----------------------------------------Panel 3: Wed 8/23 5:30 PM, 60-90 minutes. Title: ISN'T Y.A. A GOOD THING? Participants: Hilari Bell James Frenkel Jacqueline Lichtenberg Catherine S. McMullen Sherwood Smith(M)
----------------------------------------Panel 4: Thu 8/24 10:00 AM, 60-90 minutes. Title: THE TAROT & WRITING Participants: Steve Englehart(M) ElizaBeth Gilligan Jacqueline Lichtenberg Kevin Andrew Murphy
----------------------------------------Panel 5: Thu 8/24 11:30 AM, 60-90 minutes. Title: REVISE, REVISE, REVISE! Participants: Peter S. Beagle James Patrick Kelly(M) Kay Kenyon Jacqueline Lichtenberg Louise Marley
----------------------------------------Panel 6: Thu 8/24 2:30 PM, 60-90 minutes. Title: THE "SURFACE" OF AN "INVASION" IS AT THE "THRESHOLD" Participants: Michael Cassutt Scott Edelman(M) Jacqueline Lichtenberg
----------------------------------------Panel 7: Thu 8/24 4:00 PM, 60-90 minutes. Title: BRITISH SF TELEVISION TODAY Participants: Paul Cornell(M) Simon R Green Jacqueline Lichtenberg Scott Alan Woodard
----------------------------------------Panel 8: Thu 8/24 5:30 PM, 60-90 minutes. Title: ADAPTING SF AND FANTASY FOR THE STAGE . Participants: Janet Wilson Anderson Brian Coghill Steve Collins Jacqueline Lichtenberg William Shunn(M)
----------------------------------------Panel 9: Fri 8/25 10:00 AM, 60-90 minutes. Title: HOW STAR TREK AFFECTED OUR LIVES Participants: Jane Espenson Jacqueline Lichtenberg Wendy Pini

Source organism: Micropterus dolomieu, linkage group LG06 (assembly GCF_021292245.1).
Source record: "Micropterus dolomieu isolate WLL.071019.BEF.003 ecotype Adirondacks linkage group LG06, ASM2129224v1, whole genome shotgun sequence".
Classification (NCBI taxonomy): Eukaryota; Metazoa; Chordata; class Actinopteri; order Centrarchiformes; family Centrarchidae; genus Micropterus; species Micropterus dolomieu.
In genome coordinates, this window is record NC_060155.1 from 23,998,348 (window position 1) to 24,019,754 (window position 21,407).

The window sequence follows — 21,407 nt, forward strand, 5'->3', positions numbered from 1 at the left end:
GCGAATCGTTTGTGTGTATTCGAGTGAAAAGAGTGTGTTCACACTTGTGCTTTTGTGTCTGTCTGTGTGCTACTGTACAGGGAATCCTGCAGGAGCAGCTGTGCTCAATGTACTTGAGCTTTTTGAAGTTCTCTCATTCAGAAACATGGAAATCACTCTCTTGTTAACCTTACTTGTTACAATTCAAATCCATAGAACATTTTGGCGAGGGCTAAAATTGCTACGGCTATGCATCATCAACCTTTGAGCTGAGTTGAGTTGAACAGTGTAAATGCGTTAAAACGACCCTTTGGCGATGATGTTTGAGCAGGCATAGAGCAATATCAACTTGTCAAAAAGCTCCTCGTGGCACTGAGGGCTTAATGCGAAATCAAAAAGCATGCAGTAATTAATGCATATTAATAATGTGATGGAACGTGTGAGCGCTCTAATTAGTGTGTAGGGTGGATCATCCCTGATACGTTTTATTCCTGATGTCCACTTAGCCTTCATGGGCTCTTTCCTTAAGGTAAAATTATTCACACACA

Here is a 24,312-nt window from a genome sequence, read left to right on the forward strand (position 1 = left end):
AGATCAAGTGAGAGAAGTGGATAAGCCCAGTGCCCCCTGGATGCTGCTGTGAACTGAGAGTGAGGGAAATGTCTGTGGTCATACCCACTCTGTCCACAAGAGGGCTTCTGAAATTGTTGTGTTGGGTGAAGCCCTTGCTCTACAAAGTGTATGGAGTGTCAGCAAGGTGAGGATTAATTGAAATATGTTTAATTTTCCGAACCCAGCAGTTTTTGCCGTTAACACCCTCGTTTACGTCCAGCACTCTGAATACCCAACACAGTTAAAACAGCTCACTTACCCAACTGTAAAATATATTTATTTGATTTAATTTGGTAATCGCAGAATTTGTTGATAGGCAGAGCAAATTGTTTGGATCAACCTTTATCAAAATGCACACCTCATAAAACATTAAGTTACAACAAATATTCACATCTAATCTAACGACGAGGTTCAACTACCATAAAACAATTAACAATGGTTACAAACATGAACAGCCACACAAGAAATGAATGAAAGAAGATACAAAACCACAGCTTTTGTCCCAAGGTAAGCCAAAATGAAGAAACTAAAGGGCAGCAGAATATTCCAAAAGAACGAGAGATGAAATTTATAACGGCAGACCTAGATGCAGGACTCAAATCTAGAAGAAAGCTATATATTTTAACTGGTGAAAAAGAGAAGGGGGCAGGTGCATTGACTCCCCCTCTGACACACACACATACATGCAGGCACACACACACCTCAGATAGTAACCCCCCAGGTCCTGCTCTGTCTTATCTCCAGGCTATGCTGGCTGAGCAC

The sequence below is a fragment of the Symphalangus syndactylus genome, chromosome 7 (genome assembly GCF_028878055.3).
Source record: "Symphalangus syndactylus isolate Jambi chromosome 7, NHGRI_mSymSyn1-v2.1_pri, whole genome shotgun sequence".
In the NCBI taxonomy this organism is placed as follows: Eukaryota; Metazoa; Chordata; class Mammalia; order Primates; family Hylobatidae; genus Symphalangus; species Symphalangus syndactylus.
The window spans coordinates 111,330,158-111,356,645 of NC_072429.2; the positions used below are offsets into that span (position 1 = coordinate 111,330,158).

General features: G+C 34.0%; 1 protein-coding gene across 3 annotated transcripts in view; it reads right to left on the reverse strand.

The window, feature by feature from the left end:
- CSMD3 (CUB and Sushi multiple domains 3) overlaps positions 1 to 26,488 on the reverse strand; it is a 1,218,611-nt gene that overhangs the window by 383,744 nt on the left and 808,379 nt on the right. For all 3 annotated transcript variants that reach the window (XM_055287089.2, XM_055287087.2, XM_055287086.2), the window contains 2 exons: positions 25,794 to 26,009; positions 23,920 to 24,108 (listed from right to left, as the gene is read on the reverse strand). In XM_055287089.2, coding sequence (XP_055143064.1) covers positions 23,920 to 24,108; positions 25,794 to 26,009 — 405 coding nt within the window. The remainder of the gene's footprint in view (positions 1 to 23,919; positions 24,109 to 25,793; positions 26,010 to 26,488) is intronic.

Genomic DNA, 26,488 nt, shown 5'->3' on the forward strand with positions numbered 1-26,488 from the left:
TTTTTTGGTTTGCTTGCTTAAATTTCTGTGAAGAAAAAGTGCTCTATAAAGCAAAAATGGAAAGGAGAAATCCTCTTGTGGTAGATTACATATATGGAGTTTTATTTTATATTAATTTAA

----------------------------------------Panel 10: Fri 8/25 11:30 AM, 60-90 minutes. Title: BOOKS THAT SHOULD BE FILMED Participants: Michael Cassutt Jacqueline Lichtenberg Fiona Patton(M) Mary A. Turzillo Frank Wu
----------------------------------------Panel 11: Fri 8/25 4:00 PM, 60-90 minutes. Title: KEEPING STAR TREK ALIVE Participants: Linda Deneroff Devra Langsam Jacqueline Lichtenberg Marah Searle-Kovacevic(M)
----------------------------------------Panel 12: Fri 8/25 5:30 PM, 60-90 minutes. Title: A PROUD AND LONELY THING Participants: Linda Deneroff(M) Devra Langsam Jacqueline Lichtenberg
----------------------------------------Panel 13: Sun 8/27 10:00 AM, 60-90 minutes. Title: WHAT IS IT ABOUT BUFFY? Participants: Peter S. Beagle Jane Espenson Jacqueline Lichtenberg Lee Martindale(M)
----------------------------------------Panel 14: Sun 8/27 1:00 PM, 60-90 minutes. Title: WHY ISN'T IT MILITARY FANTASY? Participants: David Friedman James Hay(M) John G. Hemry Jacqueline Lichtenberg
----------------------------------------Panel 15: Sun 8/27 2:30 PM, 60-90 minutes. Title: THE QUERY LETTER Participants: Jean-Noel Bassior(M) Hilari Bell Jacqueline Lichtenberg Mary A. Turzillo

-----------------end program ---------------------
Live Long and Prosper,
Jacqueline Lichtenberg
Creator of the Sime~Gen Universe
where a mutation makes the evolutionary
division into male and female pale by comparison.